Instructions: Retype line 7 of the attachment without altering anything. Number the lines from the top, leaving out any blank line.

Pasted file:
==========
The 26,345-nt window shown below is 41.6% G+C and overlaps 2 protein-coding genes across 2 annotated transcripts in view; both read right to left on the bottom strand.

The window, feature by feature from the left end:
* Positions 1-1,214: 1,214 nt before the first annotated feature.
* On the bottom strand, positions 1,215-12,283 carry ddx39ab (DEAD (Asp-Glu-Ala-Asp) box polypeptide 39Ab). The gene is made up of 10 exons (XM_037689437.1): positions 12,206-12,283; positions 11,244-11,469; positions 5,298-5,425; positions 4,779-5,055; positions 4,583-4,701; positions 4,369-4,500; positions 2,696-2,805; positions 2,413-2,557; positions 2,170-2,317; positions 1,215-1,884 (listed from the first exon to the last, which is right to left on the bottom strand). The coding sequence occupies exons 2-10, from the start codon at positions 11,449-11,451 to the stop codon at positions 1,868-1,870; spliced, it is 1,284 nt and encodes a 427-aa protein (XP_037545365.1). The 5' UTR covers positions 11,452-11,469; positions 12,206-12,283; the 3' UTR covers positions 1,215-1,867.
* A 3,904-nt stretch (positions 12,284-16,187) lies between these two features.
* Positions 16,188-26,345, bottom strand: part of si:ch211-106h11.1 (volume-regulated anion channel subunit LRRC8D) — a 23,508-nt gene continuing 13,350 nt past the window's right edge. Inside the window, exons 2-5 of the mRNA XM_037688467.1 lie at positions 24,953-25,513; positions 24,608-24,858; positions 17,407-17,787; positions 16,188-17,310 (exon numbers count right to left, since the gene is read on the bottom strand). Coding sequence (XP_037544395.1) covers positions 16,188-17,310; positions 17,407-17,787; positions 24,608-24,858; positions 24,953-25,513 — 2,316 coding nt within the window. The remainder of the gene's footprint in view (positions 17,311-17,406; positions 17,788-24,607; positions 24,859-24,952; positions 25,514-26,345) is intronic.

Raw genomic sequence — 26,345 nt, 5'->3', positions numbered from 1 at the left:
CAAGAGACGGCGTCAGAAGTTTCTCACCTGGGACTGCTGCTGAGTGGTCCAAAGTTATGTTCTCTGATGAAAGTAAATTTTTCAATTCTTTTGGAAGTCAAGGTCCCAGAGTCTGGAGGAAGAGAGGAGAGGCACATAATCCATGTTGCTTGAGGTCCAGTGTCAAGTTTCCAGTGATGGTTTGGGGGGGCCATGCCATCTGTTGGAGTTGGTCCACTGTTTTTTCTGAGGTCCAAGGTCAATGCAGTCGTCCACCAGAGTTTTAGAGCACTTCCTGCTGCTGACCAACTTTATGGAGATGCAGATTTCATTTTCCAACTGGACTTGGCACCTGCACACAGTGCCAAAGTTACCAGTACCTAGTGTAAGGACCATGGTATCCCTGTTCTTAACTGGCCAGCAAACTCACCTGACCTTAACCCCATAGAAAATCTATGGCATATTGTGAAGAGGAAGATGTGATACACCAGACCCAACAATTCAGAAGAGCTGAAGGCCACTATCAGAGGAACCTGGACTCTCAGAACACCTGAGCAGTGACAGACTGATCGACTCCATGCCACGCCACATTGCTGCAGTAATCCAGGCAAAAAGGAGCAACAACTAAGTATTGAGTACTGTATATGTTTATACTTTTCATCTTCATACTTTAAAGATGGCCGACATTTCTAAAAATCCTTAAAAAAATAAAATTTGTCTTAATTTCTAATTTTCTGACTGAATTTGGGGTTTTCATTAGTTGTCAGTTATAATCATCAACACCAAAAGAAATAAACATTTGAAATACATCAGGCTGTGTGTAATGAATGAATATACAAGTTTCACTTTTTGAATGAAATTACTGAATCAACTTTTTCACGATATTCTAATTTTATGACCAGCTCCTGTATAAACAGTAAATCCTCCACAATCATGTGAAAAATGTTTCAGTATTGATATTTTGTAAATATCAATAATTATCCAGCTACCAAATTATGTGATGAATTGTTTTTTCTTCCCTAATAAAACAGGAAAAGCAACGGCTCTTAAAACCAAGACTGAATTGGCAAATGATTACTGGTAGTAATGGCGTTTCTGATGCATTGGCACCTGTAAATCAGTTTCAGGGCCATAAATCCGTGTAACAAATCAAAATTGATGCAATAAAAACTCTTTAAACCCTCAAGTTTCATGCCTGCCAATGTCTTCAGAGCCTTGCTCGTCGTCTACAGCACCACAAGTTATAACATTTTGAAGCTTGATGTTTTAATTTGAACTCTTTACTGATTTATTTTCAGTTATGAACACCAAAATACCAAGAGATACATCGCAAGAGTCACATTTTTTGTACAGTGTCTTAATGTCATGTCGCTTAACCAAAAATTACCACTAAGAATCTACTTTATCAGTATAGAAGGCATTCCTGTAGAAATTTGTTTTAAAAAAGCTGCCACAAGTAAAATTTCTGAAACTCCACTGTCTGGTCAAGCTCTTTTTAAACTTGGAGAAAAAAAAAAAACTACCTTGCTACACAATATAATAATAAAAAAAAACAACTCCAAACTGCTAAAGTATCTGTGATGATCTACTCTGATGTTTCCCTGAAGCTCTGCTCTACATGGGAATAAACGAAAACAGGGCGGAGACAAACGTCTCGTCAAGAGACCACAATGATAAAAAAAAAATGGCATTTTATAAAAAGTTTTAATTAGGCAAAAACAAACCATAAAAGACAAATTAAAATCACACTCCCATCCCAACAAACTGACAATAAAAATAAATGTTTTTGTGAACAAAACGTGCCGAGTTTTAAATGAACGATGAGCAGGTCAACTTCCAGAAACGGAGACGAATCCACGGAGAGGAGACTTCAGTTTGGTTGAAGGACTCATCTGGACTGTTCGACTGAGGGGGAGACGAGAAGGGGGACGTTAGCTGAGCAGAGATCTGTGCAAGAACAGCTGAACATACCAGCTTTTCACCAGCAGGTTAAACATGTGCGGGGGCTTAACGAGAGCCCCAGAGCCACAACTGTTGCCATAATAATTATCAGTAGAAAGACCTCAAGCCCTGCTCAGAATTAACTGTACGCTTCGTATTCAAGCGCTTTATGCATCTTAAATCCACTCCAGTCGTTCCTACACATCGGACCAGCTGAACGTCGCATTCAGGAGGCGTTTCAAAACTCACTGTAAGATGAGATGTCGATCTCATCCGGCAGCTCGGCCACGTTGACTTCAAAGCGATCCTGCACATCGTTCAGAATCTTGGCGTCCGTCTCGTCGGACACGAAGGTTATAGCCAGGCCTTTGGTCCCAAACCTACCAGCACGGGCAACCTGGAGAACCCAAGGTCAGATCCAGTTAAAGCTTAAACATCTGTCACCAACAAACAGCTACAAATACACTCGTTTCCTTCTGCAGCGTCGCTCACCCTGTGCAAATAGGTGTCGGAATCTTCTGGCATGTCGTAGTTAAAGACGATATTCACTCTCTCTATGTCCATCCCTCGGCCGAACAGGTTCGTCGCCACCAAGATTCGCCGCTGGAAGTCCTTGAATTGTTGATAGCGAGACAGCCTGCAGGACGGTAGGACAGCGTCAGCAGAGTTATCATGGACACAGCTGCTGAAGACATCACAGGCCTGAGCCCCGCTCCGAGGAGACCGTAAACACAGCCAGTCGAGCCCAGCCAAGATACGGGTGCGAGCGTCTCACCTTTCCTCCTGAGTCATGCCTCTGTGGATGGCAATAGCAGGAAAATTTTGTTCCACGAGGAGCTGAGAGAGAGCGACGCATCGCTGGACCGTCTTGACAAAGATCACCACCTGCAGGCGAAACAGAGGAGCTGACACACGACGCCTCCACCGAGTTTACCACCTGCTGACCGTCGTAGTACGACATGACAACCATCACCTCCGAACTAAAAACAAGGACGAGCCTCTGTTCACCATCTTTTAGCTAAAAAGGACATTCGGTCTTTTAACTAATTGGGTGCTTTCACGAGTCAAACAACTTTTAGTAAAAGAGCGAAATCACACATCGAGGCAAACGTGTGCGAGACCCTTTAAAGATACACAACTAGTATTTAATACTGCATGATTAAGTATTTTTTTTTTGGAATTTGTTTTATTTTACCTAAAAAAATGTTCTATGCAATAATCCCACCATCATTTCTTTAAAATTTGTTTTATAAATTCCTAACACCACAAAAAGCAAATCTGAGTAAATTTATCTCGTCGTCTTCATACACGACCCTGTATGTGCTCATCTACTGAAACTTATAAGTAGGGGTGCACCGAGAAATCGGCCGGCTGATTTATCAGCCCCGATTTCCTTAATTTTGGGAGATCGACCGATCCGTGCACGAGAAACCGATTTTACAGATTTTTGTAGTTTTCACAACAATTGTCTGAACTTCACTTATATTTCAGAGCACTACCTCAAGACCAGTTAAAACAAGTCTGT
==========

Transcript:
Raw genomic sequence — 26,345 nt, 5'->3', positions numbered from 1 at the left: